Journal Issue: Children, Families, and Foster Care Volume 14 Number 1 Winter 2004
The Current State of Foster Care
Foster care is intended to serve as a temporary haven for abused or neglected children who cannot safely remain with their families. However for some children, the journey through foster care is characterized by further trauma and abuse; and even in the best situations, foster care is inherently fraught with uncertainty, instability, and impermanence. The number of children and families who require foster care services has grown substantially over the past two decades, and these families are typically contending with a multitude of complex and interrelated life challenges such as mental illness, unemployment, substance abuse, and domestic violence. Child welfare agencies face chronic organizational challenges that undermine their ability to provide appropriate case management, services, and supports to the children and families in their care. Reports of children being injured while in care thrust the system into crisis and reaction, yet reforms in response to tragedy have generally failed to result in meaningful change.
A Child's Journey Through Foster Care
Children enter foster care for a number of reasons. For some children, the journey begins at birth, when it is clear that a mother cannot care for her newborn infant. Other children come to the attention of child welfare when a teacher, a social worker, a police officer, or a neighbor reports suspected child maltreatment to child protective services. Some of these children may have experienced physical or sexual abuse at the hands of a loved and trusted adult. More often, parents battling poverty, substance addiction, or mental illness woefully neglect their children's needs.5
In 2001, approximately 3 million referrals were made to child protective services, and more than 900,000 children were found to be victims of maltreatment.6 When child maltreatment is substantiated, caseworkers and courts must decide whether the child can safely remain home if the family is provided with in-home services, or whether the child should be placed into state care. In 2001, 290,000 children entered the foster care system.
The term foster care commonly refers to all out-of-home placements for children who cannot remain with their birth parents. Children may be placed with non-relative foster families, with relatives, in a therapeutic or treatment foster care home, 7or in some form of congregate care, such as an institution or a group home. Nearly half of all children in foster care live with non-relative foster families, and about one quarter reside with relatives. More than 800,000 children spent some time in the foster care system in 2001, with approximately 540,000 children in foster care at any one time.8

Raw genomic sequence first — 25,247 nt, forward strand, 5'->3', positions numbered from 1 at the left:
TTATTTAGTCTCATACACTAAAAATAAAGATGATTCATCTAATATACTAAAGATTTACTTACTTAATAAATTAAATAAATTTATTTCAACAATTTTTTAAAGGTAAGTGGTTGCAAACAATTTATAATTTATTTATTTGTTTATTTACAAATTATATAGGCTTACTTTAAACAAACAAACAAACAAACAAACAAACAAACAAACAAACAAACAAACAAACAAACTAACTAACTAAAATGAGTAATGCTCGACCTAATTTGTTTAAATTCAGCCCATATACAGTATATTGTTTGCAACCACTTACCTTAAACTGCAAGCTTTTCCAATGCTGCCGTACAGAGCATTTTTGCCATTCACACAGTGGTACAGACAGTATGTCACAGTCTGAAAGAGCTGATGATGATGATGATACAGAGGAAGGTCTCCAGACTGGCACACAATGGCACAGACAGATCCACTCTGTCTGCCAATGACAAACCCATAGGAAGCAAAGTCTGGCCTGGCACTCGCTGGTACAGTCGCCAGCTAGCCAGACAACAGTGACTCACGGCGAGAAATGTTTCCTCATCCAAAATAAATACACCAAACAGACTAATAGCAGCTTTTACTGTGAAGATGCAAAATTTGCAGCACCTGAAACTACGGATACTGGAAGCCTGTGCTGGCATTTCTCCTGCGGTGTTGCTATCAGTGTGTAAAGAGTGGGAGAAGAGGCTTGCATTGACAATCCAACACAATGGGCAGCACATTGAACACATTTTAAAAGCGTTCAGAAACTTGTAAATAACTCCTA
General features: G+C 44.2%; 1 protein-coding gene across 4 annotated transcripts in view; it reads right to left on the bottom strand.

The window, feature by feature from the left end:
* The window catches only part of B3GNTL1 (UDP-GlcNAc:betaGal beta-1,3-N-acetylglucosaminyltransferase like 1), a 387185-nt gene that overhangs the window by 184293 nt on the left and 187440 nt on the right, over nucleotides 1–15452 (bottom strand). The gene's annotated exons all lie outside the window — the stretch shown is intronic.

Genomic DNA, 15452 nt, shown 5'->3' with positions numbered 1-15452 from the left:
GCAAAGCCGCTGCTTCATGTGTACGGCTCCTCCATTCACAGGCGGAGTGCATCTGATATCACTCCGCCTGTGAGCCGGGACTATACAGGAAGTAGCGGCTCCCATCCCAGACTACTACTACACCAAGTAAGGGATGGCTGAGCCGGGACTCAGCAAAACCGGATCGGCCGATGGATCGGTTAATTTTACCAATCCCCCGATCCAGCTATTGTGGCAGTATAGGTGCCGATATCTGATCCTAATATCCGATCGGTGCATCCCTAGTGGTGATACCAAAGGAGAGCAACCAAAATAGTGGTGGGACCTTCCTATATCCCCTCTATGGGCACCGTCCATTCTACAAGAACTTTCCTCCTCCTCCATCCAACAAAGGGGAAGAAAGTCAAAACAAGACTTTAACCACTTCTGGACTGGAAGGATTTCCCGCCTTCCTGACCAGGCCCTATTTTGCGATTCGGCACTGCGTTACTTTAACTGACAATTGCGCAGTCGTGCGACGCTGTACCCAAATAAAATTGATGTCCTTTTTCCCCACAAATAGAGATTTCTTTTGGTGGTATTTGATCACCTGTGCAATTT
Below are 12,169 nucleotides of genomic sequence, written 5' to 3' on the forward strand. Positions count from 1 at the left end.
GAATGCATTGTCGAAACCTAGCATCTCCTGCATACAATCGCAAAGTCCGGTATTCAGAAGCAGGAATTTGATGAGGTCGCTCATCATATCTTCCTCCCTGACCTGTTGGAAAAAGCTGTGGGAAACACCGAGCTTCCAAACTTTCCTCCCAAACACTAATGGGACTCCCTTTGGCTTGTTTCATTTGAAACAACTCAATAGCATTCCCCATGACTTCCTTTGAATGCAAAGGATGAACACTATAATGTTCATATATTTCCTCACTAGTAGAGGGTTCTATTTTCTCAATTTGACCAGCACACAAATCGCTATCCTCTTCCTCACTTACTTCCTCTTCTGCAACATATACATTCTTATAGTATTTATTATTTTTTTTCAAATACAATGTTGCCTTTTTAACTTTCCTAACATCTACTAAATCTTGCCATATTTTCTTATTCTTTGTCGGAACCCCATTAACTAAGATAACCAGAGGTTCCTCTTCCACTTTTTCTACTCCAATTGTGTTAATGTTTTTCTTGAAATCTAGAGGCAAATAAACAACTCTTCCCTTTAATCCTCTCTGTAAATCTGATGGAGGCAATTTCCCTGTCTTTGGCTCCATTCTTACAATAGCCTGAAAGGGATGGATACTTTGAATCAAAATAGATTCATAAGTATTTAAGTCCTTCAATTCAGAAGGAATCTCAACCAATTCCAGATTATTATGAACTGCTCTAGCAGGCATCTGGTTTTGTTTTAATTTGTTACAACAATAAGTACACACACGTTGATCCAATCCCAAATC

After children are removed from their homes and placed in foster care, caseworkers develop a permanency plan based on an assessment of the child's individual needs and family circumstances. The plan is then reviewed by the court. For most children, the primary permanency plan is reunification with their birth parents. According to federal law, states must make “reasonable efforts” to provide birth parents with the services and supports they need to regain custody of their children. However, there are exceptions to this requirement. States are not required to pursue reunification under certain conditions.9 In these circumstances, alternative permanency options such as adoption or legal guardianship are the goal for these children.
Under current law, if children are in foster care for 15 out of the previous 22 months, states are to recommend that parental rights be terminated and the child be made available for adoption. In 2001, there were 126,000 children who were no longer legally connected to their parents awaiting adoption.10 However, the child welfare agency can waive the termination requirement if birth parents are making progress in their case plans and workers believe they can reunify with their children soon, or if workers believe that another placement that does not require termination of parental rights, such as legal guardianship, is in the child's best interests.
The average length of stay for children in foster care is approximately 33 months, but some children stay a much shorter time and some much longer. According to 2001 data from the Adoption and Foster Care Analysis and Reporting System (AFCARS), approximately 38% of children who exited foster care in 2001 had spent 11 months or less in the system. At the other end of the spectrum, approximately 32% of children had been in care for 3 years or longer. The longer a child remains in care, the greater the likelihood that he or she will experience multiple placements. On average, approximately 85% of children who are in foster care for less than 1 year experience 2 or fewer placements, but placement instability increases with each year a child spends in the system.11